In an effort to fight obesity, California public schools have spent the past few years banning junk food on campuses and bringing in healthier choices for kids as mandated by national standards.
But school administrators say a new food trend is undermining their efforts: mobile food trucks. Some districts are appalled they pull right up next to a school and sell food that students typically can't get on campus.
"We serve fruits and vegetables every single day. We're mandated to," said Rene Yamashiro, Roseville Food Services director. "We have limits on how much fat our meals can have, how much sodium, how much sugar." Yamashiro is also the California School Nutrition Association president.
"When, there's a food truck right outside the school, they do not have to follow any of these national standards," said Yamashiro.
State Assemblyman Bill Monning (D-Carmel) just introduced a bill that would ban food trucks from parking within 1,500 feet of a school between the hours of 6 a.m. and 6 p.m. Some cities already have a similar ban in place.
That has food vendors upset because they don't all sell bad food. They also think it's unfair considering many schools are right by fast-food restaurants and convenience stores.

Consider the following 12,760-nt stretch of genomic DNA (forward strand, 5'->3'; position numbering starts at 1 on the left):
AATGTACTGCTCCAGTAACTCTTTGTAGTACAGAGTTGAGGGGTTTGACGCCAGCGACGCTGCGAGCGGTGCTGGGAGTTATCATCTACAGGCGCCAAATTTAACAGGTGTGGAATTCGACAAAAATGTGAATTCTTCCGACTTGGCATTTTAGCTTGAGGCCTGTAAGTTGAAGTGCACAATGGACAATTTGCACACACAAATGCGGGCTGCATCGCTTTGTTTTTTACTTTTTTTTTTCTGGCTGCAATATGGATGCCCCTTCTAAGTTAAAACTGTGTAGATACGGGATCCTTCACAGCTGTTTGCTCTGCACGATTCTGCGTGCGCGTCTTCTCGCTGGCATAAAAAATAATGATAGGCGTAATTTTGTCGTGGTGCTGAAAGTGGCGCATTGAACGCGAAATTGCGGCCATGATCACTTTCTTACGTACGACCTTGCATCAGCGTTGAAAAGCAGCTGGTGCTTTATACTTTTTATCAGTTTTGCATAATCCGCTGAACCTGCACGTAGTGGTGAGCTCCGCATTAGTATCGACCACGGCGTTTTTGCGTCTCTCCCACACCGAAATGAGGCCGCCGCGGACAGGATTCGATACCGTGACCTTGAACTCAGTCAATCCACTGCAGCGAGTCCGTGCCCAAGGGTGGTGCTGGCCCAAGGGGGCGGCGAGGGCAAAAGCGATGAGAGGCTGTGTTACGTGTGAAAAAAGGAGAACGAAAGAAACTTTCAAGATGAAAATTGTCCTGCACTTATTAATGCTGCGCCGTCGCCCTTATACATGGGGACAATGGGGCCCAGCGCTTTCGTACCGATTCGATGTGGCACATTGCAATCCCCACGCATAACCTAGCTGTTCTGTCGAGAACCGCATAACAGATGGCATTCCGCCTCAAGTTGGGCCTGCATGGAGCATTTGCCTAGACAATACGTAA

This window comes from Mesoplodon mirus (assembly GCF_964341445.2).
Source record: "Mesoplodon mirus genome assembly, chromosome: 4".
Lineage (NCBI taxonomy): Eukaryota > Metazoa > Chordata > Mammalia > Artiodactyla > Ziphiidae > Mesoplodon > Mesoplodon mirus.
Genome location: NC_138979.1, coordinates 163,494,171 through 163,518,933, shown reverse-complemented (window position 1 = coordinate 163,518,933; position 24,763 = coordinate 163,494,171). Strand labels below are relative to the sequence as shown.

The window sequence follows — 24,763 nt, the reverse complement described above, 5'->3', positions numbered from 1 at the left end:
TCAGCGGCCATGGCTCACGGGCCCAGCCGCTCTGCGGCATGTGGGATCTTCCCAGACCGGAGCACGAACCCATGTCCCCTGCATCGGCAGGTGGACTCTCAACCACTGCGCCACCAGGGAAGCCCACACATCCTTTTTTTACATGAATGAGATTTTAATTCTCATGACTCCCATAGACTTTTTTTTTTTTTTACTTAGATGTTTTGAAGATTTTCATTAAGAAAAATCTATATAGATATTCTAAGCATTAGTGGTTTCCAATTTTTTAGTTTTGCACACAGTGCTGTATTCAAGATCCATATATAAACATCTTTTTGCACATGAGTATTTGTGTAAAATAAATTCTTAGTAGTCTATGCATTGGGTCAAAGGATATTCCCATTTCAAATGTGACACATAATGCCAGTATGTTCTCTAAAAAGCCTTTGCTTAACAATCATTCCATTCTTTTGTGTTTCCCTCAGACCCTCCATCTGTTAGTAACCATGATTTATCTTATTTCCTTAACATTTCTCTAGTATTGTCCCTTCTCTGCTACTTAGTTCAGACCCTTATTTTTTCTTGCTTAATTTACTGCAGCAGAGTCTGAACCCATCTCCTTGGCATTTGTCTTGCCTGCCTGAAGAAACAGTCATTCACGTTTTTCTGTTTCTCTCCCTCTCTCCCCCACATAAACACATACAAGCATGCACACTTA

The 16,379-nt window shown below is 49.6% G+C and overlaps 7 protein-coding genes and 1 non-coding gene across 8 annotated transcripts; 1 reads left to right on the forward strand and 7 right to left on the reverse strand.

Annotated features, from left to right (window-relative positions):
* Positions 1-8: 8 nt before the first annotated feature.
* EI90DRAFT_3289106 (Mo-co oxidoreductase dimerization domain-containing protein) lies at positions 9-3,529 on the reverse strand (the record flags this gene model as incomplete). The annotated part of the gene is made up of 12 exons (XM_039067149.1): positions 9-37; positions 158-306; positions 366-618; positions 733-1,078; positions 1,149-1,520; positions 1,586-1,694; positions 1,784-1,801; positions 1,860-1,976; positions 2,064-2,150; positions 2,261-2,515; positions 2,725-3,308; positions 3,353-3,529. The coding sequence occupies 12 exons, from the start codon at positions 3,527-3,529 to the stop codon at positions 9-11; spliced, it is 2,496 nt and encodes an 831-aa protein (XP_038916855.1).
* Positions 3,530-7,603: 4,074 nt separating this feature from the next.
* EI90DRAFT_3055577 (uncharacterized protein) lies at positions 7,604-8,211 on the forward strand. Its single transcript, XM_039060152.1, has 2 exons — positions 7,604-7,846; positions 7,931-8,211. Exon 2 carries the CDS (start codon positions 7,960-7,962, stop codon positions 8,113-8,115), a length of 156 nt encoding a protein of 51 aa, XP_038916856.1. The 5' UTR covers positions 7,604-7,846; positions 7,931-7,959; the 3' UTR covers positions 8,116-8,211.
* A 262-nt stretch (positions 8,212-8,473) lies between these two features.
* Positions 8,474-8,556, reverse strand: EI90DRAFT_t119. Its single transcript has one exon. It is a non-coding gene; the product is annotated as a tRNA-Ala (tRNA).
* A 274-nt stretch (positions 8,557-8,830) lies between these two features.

"You have a McDonald's right next to the high school I went to, a donut shop. What's healthier? A Drewski's sandwich. Everything's made from scratch," said Andrew Blaskovich, Drewski's Hot Rod Kitchen. "Everything we do is made that day. Nothing is processed or frozen."
School administrators also worry about student safety with trucks vying for business in areas with heavy traffic.
Teenagers we spoke with don't agree with the food truck ban.
"Going to the extent of banning food trucks would just be extensive because if you want junk food, you can be able to get it," said Kameron Sarhadi, a high school senior from Mountain View.
The Southern California Mobile Food Vendor's Association says they help schools with fundraisers, and they wonder what this legislation would mean for those efforts.